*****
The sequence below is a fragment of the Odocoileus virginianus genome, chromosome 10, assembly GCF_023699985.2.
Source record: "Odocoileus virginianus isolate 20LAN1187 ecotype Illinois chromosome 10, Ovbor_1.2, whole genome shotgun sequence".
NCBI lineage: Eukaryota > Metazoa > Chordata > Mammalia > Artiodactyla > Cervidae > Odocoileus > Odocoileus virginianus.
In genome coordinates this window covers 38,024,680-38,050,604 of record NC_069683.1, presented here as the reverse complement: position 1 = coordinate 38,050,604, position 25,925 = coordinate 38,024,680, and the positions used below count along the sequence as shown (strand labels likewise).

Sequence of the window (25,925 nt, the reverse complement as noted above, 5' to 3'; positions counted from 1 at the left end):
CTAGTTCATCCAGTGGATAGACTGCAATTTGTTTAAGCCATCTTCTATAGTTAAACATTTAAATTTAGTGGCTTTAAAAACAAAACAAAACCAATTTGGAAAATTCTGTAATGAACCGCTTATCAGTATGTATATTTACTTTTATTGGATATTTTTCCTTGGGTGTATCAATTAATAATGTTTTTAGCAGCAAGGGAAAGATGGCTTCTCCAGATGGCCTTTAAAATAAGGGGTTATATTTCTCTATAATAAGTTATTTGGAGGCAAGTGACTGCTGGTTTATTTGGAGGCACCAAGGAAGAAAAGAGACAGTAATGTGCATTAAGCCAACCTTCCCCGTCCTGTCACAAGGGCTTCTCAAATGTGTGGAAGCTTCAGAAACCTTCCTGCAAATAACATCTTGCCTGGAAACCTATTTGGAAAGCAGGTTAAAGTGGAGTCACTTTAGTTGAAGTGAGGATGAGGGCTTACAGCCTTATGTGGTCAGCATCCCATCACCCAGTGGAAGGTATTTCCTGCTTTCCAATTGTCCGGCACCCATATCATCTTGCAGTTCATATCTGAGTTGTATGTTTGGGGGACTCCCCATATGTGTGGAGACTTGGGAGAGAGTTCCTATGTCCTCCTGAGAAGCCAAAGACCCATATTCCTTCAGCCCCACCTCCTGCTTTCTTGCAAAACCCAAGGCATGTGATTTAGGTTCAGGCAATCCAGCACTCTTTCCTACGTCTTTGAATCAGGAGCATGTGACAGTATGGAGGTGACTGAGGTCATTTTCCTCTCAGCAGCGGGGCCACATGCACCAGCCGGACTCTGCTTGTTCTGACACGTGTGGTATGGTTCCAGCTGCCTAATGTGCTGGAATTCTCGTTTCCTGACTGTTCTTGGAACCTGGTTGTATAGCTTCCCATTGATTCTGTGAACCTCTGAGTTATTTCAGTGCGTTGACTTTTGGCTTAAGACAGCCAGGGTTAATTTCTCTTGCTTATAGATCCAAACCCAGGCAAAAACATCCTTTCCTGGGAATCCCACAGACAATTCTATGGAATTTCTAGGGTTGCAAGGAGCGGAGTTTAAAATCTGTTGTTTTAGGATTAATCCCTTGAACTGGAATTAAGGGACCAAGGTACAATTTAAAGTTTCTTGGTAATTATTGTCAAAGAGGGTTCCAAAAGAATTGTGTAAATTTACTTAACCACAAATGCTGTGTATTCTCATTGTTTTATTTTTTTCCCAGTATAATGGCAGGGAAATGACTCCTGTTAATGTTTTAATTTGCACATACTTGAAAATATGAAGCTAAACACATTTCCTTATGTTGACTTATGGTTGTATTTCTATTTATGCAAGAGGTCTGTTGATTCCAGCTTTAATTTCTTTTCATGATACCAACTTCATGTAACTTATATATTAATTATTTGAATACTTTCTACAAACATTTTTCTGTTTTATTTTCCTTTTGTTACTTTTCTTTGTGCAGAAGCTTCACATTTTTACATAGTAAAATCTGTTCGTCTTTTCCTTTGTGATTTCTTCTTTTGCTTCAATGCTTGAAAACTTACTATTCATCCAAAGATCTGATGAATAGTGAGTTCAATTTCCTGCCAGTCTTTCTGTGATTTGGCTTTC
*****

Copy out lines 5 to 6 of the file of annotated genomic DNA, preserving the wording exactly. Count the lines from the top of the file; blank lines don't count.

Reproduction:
Sequence of the window (25,925 nt, the reverse complement as noted above, 5' to 3'; positions counted from 1 at the left end):
CTAGTTCATCCAGTGGATAGACTGCAATTTGTTTAAGCCATCTTCTATAGTTAAACATTTAAATTTAGTGGCTTTAAAAACAAAACAAAACCAATTTGGAAAATTCTGTAATGAACCGCTTATCAGTATGTATATTTACTTTTATTGGATATTTTTCCTTGGGTGTATCAATTAATAATGTTTTTAGCAGCAAGGGAAAGATGGCTTCTCCAGATGGCCTTTAAAATAAGGGGTTATATTTCTCTATAATAAGTTATTTGGAGGCAAGTGACTGCTGGTTTATTTGGAGGCACCAAGGAAGAAAAGAGACAGTAATGTGCATTAAGCCAACCTTCCCCGTCCTGTCACAAGGGCTTCTCAAATGTGTGGAAGCTTCAGAAACCTTCCTGCAAATAACATCTTGCCTGGAAACCTATTTGGAAAGCAGGTTAAAGTGGAGTCACTTTAGTTGAAGTGAGGATGAGGGCTTACAGCCTTATGTGGTCAGCATCCCATCACCCAGTGGAAGGTATTTCCTGCTTTCCAATTGTCCGGCACCCATATCATCTTGCAGTTCATATCTGAGTTGTATGTTTGGGGGACTCCCCATATGTGTGGAGACTTGGGAGAGAGTTCCTATGTCCTCCTGAGAAGCCAAAGACCCATATTCCTTCAGCCCCACCTCCTGCTTTCTTGCAAAACCCAAGGCATGTGATTTAGGTTCAGGCAATCCAGCACTCTTTCCTACGTCTTTGAATCAGGAGCATGTGACAGTATGGAGGTGACTGAGGTCATTTTCCTCTCAGCAGCGGGGCCACATGCACCAGCCGGACTCTGCTTGTTCTGACACGTGTGGTATGGTTCCAGCTGCCTAATGTGCTGGAATTCTCGTTTCCTGACTGTTCTTGGAACCTGGTTGTATAGCTTCCCATTGATTCTGTGAACCTCTGAGTTATTTCAGTGCGTTGACTTTTGGCTTAAGACAGCCAGGGTTAATTTCTCTTGCTTATAGATCCAAACCCAGGCAAAAACATCCTTTCCTGGGAATCCCACAGACAATTCTATGGAATTTCTAGGGTTGCAAGGAGCGGAGTTTAAAATCTGTTGTTTTAGGATTAATCCCTTGAACTGGAATTAAGGGACCAAGGTACAATTTAAAGTTTCTTGGTAATTATTGTCAAAGAGGGTTCCAAAAGAATTGTGTAAATTTACTTAACCACAAATGCTGTGTATTCTCATTGTTTTATTTTTTTCCCAGTATAATGGCAGGGAAATGACTCCTGTTAATGTTTTAATTTGCACATACTTGAAAATATGAAGCTAAACACATTTCCTTATGTTGACTTATGGTTGTATTTCTATTTATGCAAGAGGTCTGTTGATTCCAGCTTTAATTTCTTTTCATGATACCAACTTCATGTAACTTATATATTAATTATTTGAATACTTTCTACAAACATTTTTCTGTTTTATTTTCCTTTTGTTACTTTTCTTTGTGCAGAAGCTTCACATTTTTACATAGTAAAATCTGTTCGTCTTTTCCTTTGTGATTTCTTCTTTTGCTTCAATGCTTGAAAACTTACTATTCATCCAAAGATCTGATGAATAGTGAGTTCAATTTCCTGCCAGTCTTTCTGTGATTTGGCTTTC